Oklahoma State won the NCAA Championship in 1945 and 1946. The Cowboys seventh in total NCAA Championships. Under nine head coaches in this period Oklahoma A&M found little success, with only six winning seasons. Little success was found early on and after a six-win fifteen-loss season under first-year coach John Maulbetsch things were not looking well. However, in the next three seasons Maulbetsch turned around the program, leading the Aggies to a 41–20 record culminating with a first-place finish in their last season in the Southwest Conference; the move to the Missouri Valley Conference in 1925 would halt the progress under this budding coach. After Maulbetsch resigned from the positions of football and basketball coach the Aggies would not have another winning season until Henry Iba took the reins in 1934. However, despite an overall record of 7-9, the Aggies did win the Missouri Valley Conference Co-Championship in 1930-31 under Coach George E. Rody with a conference record of 5-3; this period in Oklahoma State basketball history was marked with football coaches heading the football and basketball teams.
Henry Iba remained for 36 years. He retired after the 1969–70 season. For most of his tenure at A&M/OSU, he doubled as athletic director. Iba's teams were methodical, ball-controlling units that featured weaving patterns and low scoring games. Iba's "swinging gate" defense was applauded by many, is still effective in today's game, he was known as "the Iron Duke of Defense". Iba's Aggies became the first to win consecutive NCAA titles, his 1945–46 NCAA champions were led by Bob Kurland, the game's first seven-foot player. They beat NYU in North Carolina in the 1946 finals, he was voted coach of the year in both seasons. His 1945 champions defeated National Invitation Tournament champion, DePaul, 6' 9" center George Mikan in a classic Red Cross Benefit game. Iba's 1949 and 1951 teams reached the Final Four of the NCAA Tournament. Oklahoma A&M/Oklahoma State teams won 655 games, 14 Missouri Valley Championships, one Big Eight Championship, in 36 seasons with Iba as head men's basketball coach. "Mr. Iba," as he is still popularly known at OSU, remained a fixture on campus until his death in 1993 giving advice to players during practice.
One seat in the southeast concourse level of Gallagher-Iba Arena remains unused in his honor. The poor results of the final five years of Iba's tenure remained the status quo for Oklahoma State during the two decades following his retirement. From the 1970–71 to 1989–90 seasons, the Cowboys finished with winning records six times, finished in the top half of the Big Eight Conference standings only three times, earned a berth in the NCAA Tournament only once. After being an assistant for the Cowboys in 1958–59, Eddie Sutton returned to Oklahoma State in 1990 to coach. In the years leading up to his hiring, the team had made postseason play only three times since joining the Big Eight Conference in 1957; the Pokes began to turn around immediately with Sutton's presence, in 1991, Oklahoma State returned to the NCAA Tournament, winning their first NCAA Tournament game since making the Elite Eight in 1965. Sutton’s Cowboys advanced all the way to the Sweet Sixteen during his first two seasons. In 1995, the Pokes, under the leadership of Bryant "Big Country" Reeves and Randy Rutherford, captured the Big Eight Conference Tournament and won a bid to the 1995 NCAA Men's Division I Basketball Tournament.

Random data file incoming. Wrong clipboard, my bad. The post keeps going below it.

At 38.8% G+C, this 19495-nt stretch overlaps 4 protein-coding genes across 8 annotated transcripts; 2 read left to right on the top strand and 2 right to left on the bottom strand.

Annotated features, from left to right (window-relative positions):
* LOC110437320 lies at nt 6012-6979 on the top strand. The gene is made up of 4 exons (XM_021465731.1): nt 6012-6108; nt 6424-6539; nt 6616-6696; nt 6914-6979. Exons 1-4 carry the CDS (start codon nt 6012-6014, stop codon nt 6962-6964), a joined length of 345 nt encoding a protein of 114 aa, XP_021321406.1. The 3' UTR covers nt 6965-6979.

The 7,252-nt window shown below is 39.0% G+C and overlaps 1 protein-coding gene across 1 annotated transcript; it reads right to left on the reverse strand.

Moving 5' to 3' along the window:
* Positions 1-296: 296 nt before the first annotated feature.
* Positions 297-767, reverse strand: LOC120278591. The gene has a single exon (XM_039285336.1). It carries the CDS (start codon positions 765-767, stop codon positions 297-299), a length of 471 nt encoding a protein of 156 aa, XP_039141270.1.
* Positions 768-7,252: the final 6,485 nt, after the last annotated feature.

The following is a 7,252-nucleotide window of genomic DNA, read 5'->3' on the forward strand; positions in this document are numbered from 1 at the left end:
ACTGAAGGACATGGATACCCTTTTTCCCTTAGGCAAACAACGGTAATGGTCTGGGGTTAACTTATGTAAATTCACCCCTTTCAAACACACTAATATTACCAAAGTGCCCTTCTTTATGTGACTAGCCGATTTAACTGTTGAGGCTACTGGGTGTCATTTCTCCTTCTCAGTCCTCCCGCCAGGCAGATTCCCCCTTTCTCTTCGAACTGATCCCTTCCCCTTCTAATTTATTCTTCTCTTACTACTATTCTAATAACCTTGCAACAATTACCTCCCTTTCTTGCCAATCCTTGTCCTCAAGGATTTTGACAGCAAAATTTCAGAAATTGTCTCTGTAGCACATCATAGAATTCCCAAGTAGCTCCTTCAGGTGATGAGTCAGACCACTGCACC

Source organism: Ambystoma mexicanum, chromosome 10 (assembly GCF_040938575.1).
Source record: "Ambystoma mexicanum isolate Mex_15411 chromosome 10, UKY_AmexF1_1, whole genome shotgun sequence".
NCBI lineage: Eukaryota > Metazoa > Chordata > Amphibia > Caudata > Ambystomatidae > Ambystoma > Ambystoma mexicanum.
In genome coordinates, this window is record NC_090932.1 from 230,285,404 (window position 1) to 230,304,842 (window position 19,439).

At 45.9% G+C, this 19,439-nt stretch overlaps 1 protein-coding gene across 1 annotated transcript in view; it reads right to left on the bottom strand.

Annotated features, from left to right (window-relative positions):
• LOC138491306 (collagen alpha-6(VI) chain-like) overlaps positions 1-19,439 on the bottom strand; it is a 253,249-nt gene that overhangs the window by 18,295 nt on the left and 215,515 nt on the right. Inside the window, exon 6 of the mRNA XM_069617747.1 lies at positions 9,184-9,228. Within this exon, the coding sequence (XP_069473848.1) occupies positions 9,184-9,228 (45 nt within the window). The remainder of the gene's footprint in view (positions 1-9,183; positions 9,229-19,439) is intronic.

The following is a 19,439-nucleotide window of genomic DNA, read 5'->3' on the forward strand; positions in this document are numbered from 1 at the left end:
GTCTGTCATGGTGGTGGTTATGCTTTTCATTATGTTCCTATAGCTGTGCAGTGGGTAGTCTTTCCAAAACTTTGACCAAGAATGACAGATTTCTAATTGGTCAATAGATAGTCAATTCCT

They advanced to the Final Four in Seattle, where they lost to eventual champion UCLA. It was the Cowboys' deepest advance in the tournament since 1951. Led by John Lucas III, Joey Graham, 2004 Big 12 Player of the Year Tony Allen, Sutton's 2003–04 team finished with a school-record 31 wins, won both the Big 12 regular season and tournament championships, advanced to the Final Four as a No. 2 seed in the 2004 NCAA Tournament. The Cowboys finished the season ranked No. 4 in Coaches' Poll. In his 16 seasons in Stillwater, the Cowboys reached the postseason 15 times, including 13 NCAA Tournament bids and two Final Four appearances, they captured three regular-season conference titles an
Liga Leumit (basketball)
Liga Leumit is the second tier level league of basketball competition in Israel. It is the league level, below the first tier Israeli Premier League; the league contains 14 clubs. At the end of the season, the top eight clubs advance to the play-offs; the first round is played on a best-of-three basis. The four winning clubs advance to two best-of-five playoffs, the winners of which are promoted to the Super League; the two teams that finish at the bottom of the table are relegated to Liga Artzit. Israel Basketball Association Basketball in Israel Facebook page Twitter account
Power forward (basketball)
The power forward known as the four, is one of the five positions in a regulation basketball game. It has been referred to as the "post" position. Power forwards play a role similar to that of center, they play offensively with their backs towards the basket and position themselves defensively under the basket in a zone defense or against the opposing power forward in man-to-man defense. The power forward position entails a variety of responsibilities, one of, rebounding. Many power forwards are noted for their mid-range jump-shot, several players have become accurate from 12 to 18 feet. Earlier, these skills were more exhibited in the European style of play; some power forwards, known as stretch fours, have since extended their shooting range to three-point field goals. In the NBA, power forwards range from 6' 8" to 7' 0" while in the WNBA, power forwards are between 6' 1" and 6' 4". Despite the averages, a variety of players fit "tweener" roles which finds them in the small forward or center position depending on matchups and coaching decisions.
Some power forwards play the center position and have the skills, but lack the height, associated with that position